We’ve all been there. Poring over lists of different industry events, passing over a nice sum to attend, packing, and networking for days on end. It’s an exercise that we go through every year, sometimes multiple times, because it is the norm. “Can’t miss” and “event of the year” are thrown around in the promotion of these conferences, but is this true for 2019 and beyond?
So far this year, members of 121 were present at multiple conferences, and have noted a downward trend in attendance. This came as something of a shock to us, as each event was well organized with engaging speakers sharing valuable insights. Is this a trend in the event planning industry? Let’s look at possible factors and what could be done to reverse course.
Location, Location, Location
Arguably the most important factor in conference attendance, where an event is located can often be a deciding factor. Location encapsules more than just the venue. Everyone that has attended multiple conferences is nodding their heads in agreement with that last sentence. Event planners should consider transportation, access to accommodation, entertainment and other factors when selecting a location. Potential attendees that see that the venue is difficult to reach and without much to do outside of the conference will choose to pass.
These observations on location are more than anecdotal. A 2013 study on international events published in Science Direct confirms these views. Of the participating scientists that have attended at least two international events, 74% stated that the infrastructure of the event location is important to them.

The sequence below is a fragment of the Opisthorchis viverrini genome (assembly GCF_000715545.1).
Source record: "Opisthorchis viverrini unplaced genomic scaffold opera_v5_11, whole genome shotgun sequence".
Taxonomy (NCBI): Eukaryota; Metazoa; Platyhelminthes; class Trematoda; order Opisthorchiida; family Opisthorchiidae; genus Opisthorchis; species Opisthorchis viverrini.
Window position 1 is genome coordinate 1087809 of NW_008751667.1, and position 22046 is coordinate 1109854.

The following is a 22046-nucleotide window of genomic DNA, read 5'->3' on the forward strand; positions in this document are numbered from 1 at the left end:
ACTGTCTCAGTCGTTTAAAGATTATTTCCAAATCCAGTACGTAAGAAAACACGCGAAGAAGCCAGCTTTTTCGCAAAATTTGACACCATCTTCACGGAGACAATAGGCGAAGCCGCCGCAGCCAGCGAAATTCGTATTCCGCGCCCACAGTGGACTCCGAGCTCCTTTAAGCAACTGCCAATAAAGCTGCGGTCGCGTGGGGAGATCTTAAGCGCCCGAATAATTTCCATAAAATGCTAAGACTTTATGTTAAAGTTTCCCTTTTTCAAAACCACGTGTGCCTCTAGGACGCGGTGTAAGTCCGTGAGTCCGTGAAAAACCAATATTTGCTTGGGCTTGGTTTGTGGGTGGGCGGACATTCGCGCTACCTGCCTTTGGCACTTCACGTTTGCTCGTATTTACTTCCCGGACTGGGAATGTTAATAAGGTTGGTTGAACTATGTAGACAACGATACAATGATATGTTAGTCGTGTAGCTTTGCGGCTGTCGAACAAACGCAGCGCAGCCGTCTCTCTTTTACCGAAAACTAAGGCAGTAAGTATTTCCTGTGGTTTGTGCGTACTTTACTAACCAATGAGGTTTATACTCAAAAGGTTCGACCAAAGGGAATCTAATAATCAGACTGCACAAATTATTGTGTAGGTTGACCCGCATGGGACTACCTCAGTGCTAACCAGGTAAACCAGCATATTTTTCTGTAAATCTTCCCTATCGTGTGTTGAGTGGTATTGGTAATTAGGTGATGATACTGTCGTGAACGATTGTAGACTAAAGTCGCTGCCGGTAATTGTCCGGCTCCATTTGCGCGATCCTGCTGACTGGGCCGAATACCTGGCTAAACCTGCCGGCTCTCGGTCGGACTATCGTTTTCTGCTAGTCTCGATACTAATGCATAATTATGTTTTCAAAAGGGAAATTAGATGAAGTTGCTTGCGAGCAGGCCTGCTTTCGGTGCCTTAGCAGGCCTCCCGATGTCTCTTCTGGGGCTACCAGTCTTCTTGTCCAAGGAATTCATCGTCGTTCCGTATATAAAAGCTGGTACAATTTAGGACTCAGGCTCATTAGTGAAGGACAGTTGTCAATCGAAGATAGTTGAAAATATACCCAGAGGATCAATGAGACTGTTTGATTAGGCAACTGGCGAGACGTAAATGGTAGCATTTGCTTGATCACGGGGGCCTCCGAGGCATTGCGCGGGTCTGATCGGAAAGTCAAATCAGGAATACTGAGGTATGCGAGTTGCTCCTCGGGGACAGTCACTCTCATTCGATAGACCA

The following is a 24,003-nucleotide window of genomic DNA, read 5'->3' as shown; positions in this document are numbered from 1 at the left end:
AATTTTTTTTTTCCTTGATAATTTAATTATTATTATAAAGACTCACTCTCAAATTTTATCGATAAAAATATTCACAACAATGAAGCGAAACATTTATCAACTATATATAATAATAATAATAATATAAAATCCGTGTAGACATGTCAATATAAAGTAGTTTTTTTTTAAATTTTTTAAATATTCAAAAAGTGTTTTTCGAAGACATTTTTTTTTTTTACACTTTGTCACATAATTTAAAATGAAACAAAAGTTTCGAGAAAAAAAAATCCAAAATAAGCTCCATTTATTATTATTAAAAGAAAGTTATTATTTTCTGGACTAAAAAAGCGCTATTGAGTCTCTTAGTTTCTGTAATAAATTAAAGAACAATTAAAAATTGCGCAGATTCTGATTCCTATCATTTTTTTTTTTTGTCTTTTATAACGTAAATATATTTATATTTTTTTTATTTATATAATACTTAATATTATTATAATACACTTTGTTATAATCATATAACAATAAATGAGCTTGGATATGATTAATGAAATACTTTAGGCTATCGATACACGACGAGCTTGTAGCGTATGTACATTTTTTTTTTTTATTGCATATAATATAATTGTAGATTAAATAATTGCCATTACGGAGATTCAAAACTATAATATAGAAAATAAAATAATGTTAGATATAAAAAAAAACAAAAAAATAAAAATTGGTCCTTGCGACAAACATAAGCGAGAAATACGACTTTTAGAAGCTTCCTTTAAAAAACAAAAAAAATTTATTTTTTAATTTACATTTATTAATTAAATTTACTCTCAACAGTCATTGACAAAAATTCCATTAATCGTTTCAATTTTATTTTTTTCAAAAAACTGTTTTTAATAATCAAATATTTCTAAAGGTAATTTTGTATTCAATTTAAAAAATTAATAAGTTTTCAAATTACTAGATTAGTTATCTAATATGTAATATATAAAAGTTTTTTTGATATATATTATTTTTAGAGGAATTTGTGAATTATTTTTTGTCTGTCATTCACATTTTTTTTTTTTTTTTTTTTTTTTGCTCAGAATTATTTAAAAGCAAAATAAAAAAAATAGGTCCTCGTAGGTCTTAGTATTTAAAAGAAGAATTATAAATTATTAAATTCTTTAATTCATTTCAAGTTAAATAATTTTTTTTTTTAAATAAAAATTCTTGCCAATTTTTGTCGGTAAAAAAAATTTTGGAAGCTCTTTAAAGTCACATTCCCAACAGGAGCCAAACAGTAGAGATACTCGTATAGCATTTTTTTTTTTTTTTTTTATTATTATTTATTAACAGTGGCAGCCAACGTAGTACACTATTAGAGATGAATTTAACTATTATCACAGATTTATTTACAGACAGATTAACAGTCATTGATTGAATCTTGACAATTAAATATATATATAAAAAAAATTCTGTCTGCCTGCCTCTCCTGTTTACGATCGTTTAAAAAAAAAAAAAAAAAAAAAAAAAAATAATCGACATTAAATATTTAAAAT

It is not unlikely that conferences related to different fields would yield the same results. Academia, marketing, mathematics, packaging and more all hold multiple conferences throughout the year. With more than 30,000 conferences held worldwide each year, it is important to get location right.
Combine poor location with the ubiquity of the internet, and you have a perfect storm that can cause the downfall of the conference. With over 1.94 billion websites online as of January 2019, information is everywhere and accessible with just a few taps. Industry e-magazines, websites and blogs all offer worthwhile insights. Learning information that is similar to what is discussed at a conference or industry event without leaving the office is an appealing option to many people. With the average business traveler taking 14 trips a year, it is no wonder why some may elect to stay close to home.
Education and information are not the only value conferences hold. Doing something out of the routine of office, home, office can be beneficial, as well as the opportunities to make new connections through networking. Organizers that can show the extra value offered by their conferences outside of learning can create a better experience for attendees. As a result, attendance will likely increase.
Both of these factors combine and manifest themselves as a third, new factor: conference fatigue. Here is a fun little office poll you can do, starting with yourself. What words and feelings come to your mind when you hear the word conference? Think about it. Would you say insightful, inspiring and useful? Do you lean towards descriptions of dry, boring and uninformative? The latter group is symptomatic of conference fatigue.